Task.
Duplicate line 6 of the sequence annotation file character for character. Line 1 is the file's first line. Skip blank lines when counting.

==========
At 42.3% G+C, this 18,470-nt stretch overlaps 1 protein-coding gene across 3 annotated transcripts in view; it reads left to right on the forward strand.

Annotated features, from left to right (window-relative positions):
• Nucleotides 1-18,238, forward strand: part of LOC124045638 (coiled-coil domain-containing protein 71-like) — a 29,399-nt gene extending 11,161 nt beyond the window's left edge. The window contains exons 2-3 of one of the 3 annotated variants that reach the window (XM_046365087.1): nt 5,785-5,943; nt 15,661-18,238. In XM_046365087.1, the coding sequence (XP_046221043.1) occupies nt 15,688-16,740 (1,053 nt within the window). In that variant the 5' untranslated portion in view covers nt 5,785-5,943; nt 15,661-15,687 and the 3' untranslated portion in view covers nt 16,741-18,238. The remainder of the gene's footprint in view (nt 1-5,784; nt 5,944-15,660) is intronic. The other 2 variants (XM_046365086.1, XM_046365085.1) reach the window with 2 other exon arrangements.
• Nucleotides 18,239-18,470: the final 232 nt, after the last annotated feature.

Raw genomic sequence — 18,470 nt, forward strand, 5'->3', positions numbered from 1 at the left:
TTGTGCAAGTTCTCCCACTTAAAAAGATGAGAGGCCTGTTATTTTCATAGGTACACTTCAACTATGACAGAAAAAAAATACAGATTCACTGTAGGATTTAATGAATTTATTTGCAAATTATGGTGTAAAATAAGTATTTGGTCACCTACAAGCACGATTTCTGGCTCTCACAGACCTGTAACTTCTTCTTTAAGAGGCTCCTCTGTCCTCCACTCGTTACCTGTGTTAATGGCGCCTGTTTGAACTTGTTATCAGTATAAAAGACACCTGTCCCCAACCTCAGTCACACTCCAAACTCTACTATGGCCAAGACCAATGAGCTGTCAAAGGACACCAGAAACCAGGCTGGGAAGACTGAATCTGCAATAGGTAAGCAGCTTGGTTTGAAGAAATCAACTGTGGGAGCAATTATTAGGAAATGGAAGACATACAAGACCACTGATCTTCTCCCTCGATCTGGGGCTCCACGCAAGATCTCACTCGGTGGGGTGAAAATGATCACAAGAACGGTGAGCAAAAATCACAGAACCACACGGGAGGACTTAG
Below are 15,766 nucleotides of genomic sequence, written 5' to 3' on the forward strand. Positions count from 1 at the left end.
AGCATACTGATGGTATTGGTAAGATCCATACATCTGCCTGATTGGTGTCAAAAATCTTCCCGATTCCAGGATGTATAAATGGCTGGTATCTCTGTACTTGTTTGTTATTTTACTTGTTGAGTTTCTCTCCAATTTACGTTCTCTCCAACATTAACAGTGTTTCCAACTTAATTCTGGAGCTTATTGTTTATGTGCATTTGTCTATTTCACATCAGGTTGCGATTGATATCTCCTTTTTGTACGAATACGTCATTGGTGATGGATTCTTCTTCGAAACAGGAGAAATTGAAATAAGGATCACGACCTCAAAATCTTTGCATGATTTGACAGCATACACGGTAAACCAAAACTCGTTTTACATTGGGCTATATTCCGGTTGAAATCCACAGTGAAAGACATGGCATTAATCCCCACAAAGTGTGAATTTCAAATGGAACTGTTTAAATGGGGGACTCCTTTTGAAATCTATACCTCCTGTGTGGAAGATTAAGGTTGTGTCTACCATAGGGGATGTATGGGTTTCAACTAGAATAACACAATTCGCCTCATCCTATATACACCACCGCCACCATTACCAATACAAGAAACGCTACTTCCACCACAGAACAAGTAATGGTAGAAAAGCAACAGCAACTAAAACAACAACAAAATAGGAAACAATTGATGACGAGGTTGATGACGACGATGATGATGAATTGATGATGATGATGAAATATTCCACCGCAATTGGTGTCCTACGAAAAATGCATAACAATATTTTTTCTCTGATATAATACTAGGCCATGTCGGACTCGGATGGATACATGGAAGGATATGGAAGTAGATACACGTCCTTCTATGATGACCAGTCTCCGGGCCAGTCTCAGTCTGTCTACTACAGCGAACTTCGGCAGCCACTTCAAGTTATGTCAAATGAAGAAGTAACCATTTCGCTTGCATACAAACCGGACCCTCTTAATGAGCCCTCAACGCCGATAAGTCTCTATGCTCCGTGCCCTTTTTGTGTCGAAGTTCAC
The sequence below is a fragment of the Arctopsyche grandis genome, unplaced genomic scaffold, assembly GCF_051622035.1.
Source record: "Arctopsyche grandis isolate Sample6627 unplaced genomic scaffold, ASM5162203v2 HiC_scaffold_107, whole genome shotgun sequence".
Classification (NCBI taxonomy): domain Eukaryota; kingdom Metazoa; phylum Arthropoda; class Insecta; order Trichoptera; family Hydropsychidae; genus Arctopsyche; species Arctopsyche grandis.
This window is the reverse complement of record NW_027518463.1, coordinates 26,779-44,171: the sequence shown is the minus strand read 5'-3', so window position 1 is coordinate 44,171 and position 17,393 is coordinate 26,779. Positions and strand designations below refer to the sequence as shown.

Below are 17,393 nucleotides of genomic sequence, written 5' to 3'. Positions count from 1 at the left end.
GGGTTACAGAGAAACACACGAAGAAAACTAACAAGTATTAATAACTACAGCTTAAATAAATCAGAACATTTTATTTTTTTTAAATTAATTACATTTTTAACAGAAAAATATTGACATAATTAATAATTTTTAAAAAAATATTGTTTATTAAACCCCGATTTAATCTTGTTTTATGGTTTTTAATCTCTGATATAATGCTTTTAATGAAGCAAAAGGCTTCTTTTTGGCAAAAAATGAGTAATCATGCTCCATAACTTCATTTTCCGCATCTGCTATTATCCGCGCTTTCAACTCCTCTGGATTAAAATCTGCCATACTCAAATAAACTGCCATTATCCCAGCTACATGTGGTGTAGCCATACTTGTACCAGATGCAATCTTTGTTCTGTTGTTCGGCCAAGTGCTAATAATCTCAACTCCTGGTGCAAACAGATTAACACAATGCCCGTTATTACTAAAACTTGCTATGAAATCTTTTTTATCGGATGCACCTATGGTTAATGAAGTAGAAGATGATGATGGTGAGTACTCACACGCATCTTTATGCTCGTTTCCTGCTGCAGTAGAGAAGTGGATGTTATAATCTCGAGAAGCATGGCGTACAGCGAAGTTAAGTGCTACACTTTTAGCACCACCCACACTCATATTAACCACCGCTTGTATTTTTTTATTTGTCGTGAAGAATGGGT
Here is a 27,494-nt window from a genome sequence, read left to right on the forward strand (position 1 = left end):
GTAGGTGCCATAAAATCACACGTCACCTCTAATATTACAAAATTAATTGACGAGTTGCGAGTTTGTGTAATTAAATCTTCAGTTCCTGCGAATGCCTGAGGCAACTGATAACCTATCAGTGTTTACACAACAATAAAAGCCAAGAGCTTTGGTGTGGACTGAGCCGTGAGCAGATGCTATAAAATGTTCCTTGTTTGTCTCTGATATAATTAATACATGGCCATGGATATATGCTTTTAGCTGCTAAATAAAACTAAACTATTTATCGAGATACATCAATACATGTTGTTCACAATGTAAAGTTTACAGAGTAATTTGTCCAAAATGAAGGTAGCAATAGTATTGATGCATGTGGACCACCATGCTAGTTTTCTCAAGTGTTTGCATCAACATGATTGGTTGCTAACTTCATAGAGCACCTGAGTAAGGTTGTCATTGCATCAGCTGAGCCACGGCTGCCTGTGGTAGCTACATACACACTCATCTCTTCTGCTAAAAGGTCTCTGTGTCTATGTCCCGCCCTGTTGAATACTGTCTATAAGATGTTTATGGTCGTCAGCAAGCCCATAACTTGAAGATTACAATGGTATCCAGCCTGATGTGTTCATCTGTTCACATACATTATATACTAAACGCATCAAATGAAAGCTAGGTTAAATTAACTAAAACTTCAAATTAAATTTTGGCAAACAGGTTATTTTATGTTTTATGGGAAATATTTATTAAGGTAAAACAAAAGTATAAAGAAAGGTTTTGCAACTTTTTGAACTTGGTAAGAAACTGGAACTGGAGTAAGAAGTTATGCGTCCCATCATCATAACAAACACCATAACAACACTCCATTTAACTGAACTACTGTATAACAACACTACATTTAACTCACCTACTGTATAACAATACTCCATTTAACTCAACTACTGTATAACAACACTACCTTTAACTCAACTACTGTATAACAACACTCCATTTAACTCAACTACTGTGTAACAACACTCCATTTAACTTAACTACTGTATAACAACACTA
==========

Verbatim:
TTGTGCAAGTTCTCCCACTTAAAAAGATGAGAGGCCTGTTATTTTCATAGGTACACTTCAACTATGACAGAAAAAAAATACAGATTCACTGTAGGATTTAATGAATTTATTTGCAAATTATGGTGTAAAATAAGTATTTGGTCACCTACAAGCACGATTTCTGGCTCTCACAGACCTGTAACTTCTTCTTTAAGAGGCTCCTCTGTCCTCCACTCGTTACCTGTGTTAATGGCGCCTGTTTGAACTTGTTATCAGTATAAAAGACACCTGTCCCCAACCTCAGTCACACTCCAAACTCTACTATGGCCAAGACCAATGAGCTGTCAAAGGACACCAGAAACCAGGCTGGGAAGACTGAATCTGCAATAGGTAAGCAGCTTGGTTTGAAGAAATCAACTGTGGGAGCAATTATTAGGAAATGGAAGACATACAAGACCACTGATCTTCTCCCTCGATCTGGGGCTCCACGCAAGATCTCACTCGGTGGGGTGAAAATGATCACAAGAACGGTGAGCAAAAATCACAGAACCACACGGGAGGACTTAG